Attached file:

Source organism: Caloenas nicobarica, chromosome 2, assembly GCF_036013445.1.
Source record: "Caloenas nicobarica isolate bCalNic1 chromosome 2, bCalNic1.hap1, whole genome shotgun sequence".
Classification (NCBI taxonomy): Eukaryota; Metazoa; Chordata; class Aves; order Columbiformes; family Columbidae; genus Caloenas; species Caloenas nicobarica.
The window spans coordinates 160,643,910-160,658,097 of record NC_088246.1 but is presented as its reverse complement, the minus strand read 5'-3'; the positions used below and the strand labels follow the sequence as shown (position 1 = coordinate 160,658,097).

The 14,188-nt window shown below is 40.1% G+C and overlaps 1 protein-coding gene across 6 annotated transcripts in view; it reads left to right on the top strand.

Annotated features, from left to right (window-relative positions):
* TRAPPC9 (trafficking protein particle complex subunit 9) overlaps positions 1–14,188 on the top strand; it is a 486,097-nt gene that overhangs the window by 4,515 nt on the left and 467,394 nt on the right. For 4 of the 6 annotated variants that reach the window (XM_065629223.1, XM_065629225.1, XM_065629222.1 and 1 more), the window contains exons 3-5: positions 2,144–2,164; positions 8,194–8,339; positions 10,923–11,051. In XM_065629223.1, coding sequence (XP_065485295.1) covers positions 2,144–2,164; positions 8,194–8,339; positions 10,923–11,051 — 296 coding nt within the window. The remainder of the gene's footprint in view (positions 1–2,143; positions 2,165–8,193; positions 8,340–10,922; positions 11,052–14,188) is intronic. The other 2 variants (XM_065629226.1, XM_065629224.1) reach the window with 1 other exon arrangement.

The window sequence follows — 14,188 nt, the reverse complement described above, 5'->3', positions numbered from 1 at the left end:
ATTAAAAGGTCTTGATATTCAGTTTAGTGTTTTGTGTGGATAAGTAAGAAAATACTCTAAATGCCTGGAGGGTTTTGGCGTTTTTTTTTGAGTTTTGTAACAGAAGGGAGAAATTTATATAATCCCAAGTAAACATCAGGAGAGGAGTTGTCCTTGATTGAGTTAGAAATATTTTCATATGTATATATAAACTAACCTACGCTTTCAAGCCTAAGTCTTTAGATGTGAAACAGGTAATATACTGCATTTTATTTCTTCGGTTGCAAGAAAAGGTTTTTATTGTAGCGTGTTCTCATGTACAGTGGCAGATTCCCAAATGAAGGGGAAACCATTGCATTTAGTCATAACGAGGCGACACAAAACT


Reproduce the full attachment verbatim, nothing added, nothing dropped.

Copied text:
Source organism: Caloenas nicobarica, chromosome 2, assembly GCF_036013445.1.
Source record: "Caloenas nicobarica isolate bCalNic1 chromosome 2, bCalNic1.hap1, whole genome shotgun sequence".
Classification (NCBI taxonomy): Eukaryota; Metazoa; Chordata; class Aves; order Columbiformes; family Columbidae; genus Caloenas; species Caloenas nicobarica.
The window spans coordinates 160,643,910-160,658,097 of record NC_088246.1 but is presented as its reverse complement, the minus strand read 5'-3'; the positions used below and the strand labels follow the sequence as shown (position 1 = coordinate 160,658,097).

The 14,188-nt window shown below is 40.1% G+C and overlaps 1 protein-coding gene across 6 annotated transcripts in view; it reads left to right on the top strand.

Annotated features, from left to right (window-relative positions):
* TRAPPC9 (trafficking protein particle complex subunit 9) overlaps positions 1–14,188 on the top strand; it is a 486,097-nt gene that overhangs the window by 4,515 nt on the left and 467,394 nt on the right. For 4 of the 6 annotated variants that reach the window (XM_065629223.1, XM_065629225.1, XM_065629222.1 and 1 more), the window contains exons 3-5: positions 2,144–2,164; positions 8,194–8,339; positions 10,923–11,051. In XM_065629223.1, coding sequence (XP_065485295.1) covers positions 2,144–2,164; positions 8,194–8,339; positions 10,923–11,051 — 296 coding nt within the window. The remainder of the gene's footprint in view (positions 1–2,143; positions 2,165–8,193; positions 8,340–10,922; positions 11,052–14,188) is intronic. The other 2 variants (XM_065629226.1, XM_065629224.1) reach the window with 1 other exon arrangement.

The window sequence follows — 14,188 nt, the reverse complement described above, 5'->3', positions numbered from 1 at the left end:
ATTAAAAGGTCTTGATATTCAGTTTAGTGTTTTGTGTGGATAAGTAAGAAAATACTCTAAATGCCTGGAGGGTTTTGGCGTTTTTTTTTGAGTTTTGTAACAGAAGGGAGAAATTTATATAATCCCAAGTAAACATCAGGAGAGGAGTTGTCCTTGATTGAGTTAGAAATATTTTCATATGTATATATAAACTAACCTACGCTTTCAAGCCTAAGTCTTTAGATGTGAAACAGGTAATATACTGCATTTTATTTCTTCGGTTGCAAGAAAAGGTTTTTATTGTAGCGTGTTCTCATGTACAGTGGCAGATTCCCAAATGAAGGGGAAACCATTGCATTTAGTCATAACGAGGCGACACAAAACT